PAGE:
Types of Volcanoes: Cinder Cones

Cinder cones inside the Haleakala Caldera, Maui, Hawaii
Cinder cones inside the Haleakala Caldera, Maui, Hawaii
Image Credit: D. Mertmann
Sombrero Chino, Santiago Island

Cinder cones are circular to oval volcanic cone structures, which are composed exclusively or predominantly of pyroclastic ejecta dominated by cinder. They therefore form the simplest type of volcanoes.

Cinders are glassy rock fragments which contain numerous gas bubbles "frozen" as magma exploded into the air and then cooled quickly. These fragments accumulate around and downwind from a vent. Spheroidal and spindle-shaped bombs are common at cinder cones. Unlike the violently explosive eruptions that create large stratovolcanoes, cinder cones form when low-viscosity lava with lots of gas erupts, often as liquid fountains. Lava may be spewed hundreds of feet through the air. These volcanoes seldom exceed 500 m in height and form steep slopes of up 30 to 40º with a very wide summit crater.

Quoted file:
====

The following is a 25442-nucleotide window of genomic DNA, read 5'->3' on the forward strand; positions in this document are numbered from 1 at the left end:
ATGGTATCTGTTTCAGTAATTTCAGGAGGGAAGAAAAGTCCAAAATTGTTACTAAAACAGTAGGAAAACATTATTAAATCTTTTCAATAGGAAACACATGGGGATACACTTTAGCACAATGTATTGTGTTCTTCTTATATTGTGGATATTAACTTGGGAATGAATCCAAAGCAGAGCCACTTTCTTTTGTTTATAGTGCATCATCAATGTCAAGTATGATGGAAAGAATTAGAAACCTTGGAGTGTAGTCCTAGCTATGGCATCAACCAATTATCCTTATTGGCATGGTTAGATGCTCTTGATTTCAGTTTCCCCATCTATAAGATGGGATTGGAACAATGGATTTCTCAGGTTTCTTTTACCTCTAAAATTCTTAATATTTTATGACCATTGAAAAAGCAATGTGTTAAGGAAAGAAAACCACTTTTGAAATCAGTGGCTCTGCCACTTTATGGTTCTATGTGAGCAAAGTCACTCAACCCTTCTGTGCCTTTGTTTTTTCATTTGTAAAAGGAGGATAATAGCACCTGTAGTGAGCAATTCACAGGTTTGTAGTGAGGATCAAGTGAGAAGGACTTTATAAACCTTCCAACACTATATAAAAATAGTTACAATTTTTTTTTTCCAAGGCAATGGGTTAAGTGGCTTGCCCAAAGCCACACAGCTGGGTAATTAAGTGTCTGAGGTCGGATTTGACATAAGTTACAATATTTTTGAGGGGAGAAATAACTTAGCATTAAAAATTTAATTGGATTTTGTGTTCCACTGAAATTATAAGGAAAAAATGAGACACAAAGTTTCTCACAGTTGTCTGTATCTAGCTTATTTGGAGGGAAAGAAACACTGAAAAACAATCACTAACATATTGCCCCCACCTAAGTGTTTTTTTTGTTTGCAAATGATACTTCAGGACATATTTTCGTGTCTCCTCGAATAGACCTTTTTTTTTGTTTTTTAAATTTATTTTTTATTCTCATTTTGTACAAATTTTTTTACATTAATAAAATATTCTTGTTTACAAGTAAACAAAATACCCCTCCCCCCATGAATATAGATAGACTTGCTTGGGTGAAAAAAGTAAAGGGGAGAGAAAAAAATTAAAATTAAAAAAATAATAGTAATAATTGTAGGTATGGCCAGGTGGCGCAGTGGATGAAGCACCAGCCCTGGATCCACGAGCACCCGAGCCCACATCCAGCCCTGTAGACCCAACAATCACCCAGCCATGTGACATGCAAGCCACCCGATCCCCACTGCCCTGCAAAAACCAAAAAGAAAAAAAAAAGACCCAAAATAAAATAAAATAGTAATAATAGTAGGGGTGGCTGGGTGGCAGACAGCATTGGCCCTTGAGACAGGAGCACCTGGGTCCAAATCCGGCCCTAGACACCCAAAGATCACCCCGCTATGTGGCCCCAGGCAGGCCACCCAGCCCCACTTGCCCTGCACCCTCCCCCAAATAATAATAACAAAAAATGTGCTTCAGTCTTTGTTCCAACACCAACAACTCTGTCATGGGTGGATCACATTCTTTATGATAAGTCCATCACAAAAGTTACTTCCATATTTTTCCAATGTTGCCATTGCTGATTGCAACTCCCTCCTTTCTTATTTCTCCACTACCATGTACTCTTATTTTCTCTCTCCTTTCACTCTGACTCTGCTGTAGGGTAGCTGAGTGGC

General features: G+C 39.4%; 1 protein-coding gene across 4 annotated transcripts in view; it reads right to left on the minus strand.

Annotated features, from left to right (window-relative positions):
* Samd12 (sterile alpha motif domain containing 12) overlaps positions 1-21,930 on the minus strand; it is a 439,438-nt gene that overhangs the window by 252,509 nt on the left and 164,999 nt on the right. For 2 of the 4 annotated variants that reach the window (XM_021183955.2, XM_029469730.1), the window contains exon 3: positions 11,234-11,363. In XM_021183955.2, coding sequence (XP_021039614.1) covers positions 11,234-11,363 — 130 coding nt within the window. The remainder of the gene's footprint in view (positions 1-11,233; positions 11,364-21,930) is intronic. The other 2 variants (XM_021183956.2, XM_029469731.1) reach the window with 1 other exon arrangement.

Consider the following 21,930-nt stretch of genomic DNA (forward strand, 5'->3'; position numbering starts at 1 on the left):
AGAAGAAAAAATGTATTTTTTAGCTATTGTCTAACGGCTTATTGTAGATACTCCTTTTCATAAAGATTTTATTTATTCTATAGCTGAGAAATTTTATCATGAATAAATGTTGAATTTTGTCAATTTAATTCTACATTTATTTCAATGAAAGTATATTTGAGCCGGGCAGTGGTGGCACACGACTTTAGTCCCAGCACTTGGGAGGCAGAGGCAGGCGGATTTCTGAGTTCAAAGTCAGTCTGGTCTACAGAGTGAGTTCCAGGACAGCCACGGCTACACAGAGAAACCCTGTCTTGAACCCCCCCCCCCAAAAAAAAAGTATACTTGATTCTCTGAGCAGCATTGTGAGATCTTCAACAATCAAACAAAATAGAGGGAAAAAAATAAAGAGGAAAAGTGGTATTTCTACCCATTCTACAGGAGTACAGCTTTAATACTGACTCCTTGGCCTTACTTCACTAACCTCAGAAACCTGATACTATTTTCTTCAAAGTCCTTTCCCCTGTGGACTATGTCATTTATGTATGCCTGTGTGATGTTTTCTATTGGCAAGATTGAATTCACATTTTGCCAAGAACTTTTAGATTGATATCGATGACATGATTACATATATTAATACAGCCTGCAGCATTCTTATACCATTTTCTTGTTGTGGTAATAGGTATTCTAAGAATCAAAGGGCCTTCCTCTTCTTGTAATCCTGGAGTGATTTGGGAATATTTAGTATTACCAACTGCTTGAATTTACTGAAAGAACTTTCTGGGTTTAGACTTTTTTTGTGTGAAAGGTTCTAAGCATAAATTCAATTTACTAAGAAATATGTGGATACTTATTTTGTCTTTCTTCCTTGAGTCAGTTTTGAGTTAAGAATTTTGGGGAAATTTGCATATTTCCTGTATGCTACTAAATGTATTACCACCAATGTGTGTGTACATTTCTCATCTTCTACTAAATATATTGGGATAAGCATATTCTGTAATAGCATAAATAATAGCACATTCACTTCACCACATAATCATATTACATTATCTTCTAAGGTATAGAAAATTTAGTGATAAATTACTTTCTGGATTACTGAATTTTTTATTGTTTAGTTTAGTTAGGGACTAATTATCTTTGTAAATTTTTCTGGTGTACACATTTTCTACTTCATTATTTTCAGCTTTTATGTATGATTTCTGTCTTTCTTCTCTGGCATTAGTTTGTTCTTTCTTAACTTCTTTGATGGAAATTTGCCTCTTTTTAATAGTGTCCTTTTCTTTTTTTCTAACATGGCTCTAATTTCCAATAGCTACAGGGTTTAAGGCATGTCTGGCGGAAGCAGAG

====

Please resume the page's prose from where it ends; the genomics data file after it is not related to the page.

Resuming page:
Once this type of volcano has become dormant, a cinder cone normally never erupts again. Most of them are "single-shot" eruptive features. The next outburst will build a new cinder cone somewhere nearby.

In many cases, steam filters through the cinder cone for months or even years after the eruption has ended. The steam oxidizes the iron in the cinder, staining the cinder cone red. The result is a distinctive brownish-red appearance.

A typical cinder cone at the Galapagos is "Sombrero Chino", a small islet located near southeastern Santiago Island, because of its typical landform. Almost all of the islet is covered with very fragile lava and small lava tubes.